Using 12 personnel is even better if Julius Thomas were healthy, because then you know 99% for sure that you’ll see base personnel on defense.  By having the slot guy (let’s say it’s Matt Willis) run the seam really hard, that probably holds the FS in the middle.  (If it doesn't, you just throw it to Willis.)  It’d also be helpful to have Orton start out looking down the seam; then he can come back left to Lloyd on the sideline, who will have beaten his jam.  The CB may be trailing closer than normal since this is the Titans and they play deep that way, but you know that he’ll be expecting over-the-top help from the FS in the Cover-2 framework, and if Orton’s eyes and Willis’ route do what they’re supposed to do, you know without even looking that Lloyd will have at least a step against the RCB.

Notice that 4 Verts is what we call a mirrored pass concept.  That means that the QB has the same concept on both sides of the field, and he can basically pick one based upon pre-snap alignment and preference to avoid specific defensive players.  Mirroring is very common in the Erhardt-Perkins framework, and throughout the modern passing game.

c.  When the Titans do crowd the line and blitz, it’d be really nice to be able to run some screens at them.  The Ravens scored their only TD on a screen play to Ray Rice.  Who knows?  Maybe the Broncos have magically improved at running screens in a week?

d.  I really do believe that the Titans can and should be run against.  Jacksonville racked up 163 yards against Tennessee, and while that came on 47 carries (3.5 yard average), it shows that you’re not dealing with an immovable front.  Tennessee is particularly susceptible to misdirection, and you can really get some play-action passing done against them off the misdirection run game.  Look for Spencer Larsen to be used as a receiver like he was last week.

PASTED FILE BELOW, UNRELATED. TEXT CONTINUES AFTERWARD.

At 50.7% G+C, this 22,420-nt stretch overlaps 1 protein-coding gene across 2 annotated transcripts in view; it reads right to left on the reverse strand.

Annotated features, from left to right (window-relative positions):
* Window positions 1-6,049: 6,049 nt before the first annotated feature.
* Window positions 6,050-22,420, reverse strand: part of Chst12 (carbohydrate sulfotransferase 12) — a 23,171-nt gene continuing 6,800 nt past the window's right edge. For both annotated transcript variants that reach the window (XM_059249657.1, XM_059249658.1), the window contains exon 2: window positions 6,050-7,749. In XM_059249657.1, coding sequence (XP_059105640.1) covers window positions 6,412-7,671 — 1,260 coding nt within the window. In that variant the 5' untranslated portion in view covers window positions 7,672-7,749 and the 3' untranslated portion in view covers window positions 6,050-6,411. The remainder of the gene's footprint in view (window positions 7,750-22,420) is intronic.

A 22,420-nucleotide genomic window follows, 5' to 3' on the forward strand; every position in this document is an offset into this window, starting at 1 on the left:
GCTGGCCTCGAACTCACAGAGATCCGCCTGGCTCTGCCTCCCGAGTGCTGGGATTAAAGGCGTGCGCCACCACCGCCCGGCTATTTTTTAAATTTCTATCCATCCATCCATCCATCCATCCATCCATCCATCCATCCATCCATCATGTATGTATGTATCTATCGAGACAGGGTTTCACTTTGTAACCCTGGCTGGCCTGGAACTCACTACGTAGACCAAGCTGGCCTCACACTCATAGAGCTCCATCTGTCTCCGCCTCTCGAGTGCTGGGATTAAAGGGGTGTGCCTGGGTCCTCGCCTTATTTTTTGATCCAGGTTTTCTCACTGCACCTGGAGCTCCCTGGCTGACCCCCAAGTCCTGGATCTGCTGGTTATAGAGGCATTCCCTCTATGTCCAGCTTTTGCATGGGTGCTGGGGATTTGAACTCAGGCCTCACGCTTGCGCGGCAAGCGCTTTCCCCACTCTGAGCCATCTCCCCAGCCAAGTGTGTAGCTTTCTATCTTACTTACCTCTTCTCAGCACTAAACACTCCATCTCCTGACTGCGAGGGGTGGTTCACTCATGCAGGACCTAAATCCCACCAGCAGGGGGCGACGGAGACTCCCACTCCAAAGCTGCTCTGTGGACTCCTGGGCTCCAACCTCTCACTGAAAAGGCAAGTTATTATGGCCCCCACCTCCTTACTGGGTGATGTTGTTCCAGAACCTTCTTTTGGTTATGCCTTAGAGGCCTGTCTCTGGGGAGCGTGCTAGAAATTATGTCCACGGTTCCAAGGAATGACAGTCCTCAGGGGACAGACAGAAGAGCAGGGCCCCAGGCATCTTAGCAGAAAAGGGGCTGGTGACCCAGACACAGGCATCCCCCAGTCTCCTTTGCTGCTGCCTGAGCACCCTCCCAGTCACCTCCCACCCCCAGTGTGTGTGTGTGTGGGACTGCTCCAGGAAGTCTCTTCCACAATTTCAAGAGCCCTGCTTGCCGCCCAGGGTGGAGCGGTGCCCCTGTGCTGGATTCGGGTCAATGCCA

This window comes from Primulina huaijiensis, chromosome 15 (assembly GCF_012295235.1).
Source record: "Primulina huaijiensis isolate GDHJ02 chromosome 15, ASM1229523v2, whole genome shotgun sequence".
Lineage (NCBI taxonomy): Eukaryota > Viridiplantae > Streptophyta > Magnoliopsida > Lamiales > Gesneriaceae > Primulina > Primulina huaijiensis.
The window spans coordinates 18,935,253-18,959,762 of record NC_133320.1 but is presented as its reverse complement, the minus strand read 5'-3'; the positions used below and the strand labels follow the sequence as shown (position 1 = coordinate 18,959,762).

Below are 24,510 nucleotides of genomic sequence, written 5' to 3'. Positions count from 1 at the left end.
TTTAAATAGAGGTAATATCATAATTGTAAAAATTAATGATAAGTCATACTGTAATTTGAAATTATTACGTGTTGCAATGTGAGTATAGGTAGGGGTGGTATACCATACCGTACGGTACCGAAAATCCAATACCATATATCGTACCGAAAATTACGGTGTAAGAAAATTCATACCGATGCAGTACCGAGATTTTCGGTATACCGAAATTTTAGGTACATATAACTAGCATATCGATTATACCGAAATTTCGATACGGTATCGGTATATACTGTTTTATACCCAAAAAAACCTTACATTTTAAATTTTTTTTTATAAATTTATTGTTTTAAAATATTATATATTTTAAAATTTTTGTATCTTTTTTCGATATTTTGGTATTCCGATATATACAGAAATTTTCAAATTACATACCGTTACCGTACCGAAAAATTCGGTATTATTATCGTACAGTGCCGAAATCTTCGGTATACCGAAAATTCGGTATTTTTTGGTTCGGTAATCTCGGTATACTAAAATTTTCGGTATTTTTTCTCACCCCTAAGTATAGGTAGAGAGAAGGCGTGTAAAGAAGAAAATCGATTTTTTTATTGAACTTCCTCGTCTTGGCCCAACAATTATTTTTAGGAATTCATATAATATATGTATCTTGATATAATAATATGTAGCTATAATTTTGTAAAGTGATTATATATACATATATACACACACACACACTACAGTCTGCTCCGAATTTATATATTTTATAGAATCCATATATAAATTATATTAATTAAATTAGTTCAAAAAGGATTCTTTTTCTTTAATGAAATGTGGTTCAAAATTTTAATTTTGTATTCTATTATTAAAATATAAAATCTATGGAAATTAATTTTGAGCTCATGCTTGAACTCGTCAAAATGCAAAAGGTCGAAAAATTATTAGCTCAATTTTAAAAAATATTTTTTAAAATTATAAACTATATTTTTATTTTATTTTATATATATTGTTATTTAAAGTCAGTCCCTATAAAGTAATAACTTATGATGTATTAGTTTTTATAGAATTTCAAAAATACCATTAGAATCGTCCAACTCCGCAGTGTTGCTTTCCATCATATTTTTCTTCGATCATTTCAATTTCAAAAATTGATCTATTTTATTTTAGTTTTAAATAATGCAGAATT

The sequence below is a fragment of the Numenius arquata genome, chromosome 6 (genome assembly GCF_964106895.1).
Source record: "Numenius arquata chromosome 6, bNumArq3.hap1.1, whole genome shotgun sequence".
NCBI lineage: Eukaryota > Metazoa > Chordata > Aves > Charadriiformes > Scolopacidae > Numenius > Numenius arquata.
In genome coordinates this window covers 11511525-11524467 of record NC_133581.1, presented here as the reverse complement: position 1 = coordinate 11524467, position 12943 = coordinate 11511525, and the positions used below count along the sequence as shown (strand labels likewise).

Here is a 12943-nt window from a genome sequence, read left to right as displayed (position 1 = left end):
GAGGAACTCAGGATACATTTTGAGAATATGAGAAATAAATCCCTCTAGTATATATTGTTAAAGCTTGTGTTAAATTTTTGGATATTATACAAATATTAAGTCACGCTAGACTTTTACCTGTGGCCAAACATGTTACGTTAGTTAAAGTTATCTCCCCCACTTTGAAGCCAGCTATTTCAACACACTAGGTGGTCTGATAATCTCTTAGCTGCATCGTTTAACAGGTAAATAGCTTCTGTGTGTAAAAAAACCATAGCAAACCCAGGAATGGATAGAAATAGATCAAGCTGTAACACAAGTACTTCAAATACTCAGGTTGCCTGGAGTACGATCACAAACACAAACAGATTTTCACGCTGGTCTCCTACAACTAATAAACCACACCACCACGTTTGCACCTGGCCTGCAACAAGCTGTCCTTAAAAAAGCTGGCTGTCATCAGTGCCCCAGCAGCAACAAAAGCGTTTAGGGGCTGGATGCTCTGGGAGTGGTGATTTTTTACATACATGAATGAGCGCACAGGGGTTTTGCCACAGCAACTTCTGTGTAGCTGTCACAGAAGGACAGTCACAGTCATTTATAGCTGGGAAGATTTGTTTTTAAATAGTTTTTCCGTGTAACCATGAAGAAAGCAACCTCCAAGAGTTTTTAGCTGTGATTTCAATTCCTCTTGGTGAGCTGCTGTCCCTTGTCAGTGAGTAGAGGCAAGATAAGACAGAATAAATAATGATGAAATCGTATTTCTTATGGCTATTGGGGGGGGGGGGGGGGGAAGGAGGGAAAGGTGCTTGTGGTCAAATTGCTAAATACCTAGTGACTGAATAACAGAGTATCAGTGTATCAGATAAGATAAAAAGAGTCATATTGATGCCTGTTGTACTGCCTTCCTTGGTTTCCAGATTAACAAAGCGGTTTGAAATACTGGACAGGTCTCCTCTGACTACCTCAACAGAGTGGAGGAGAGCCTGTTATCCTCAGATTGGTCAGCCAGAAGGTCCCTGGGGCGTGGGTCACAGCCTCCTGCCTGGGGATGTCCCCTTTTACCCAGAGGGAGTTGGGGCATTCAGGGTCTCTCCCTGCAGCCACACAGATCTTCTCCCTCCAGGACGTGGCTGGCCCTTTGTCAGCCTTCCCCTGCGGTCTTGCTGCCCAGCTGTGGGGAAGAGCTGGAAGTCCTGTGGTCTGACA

Stopping the Titans' Offense

a.  You really have two main priorities now, and they’re frankly at odds.  The Titans will be a lot harder to defend this season assuming Chris Johnson ever gets it going, because Hasselbeck is a lot better than Vince Young or Kerry Collins. 

The priority last season was to set the edge in the running game and keep Johnson contained.  The Broncos were very successful at that in 2010, and they were willing to let Young have some room to try to make throws.  He made some, but Kyle Orton (who had one of his best games as a Bronco) made more, and we witnessed a rare comeback victory.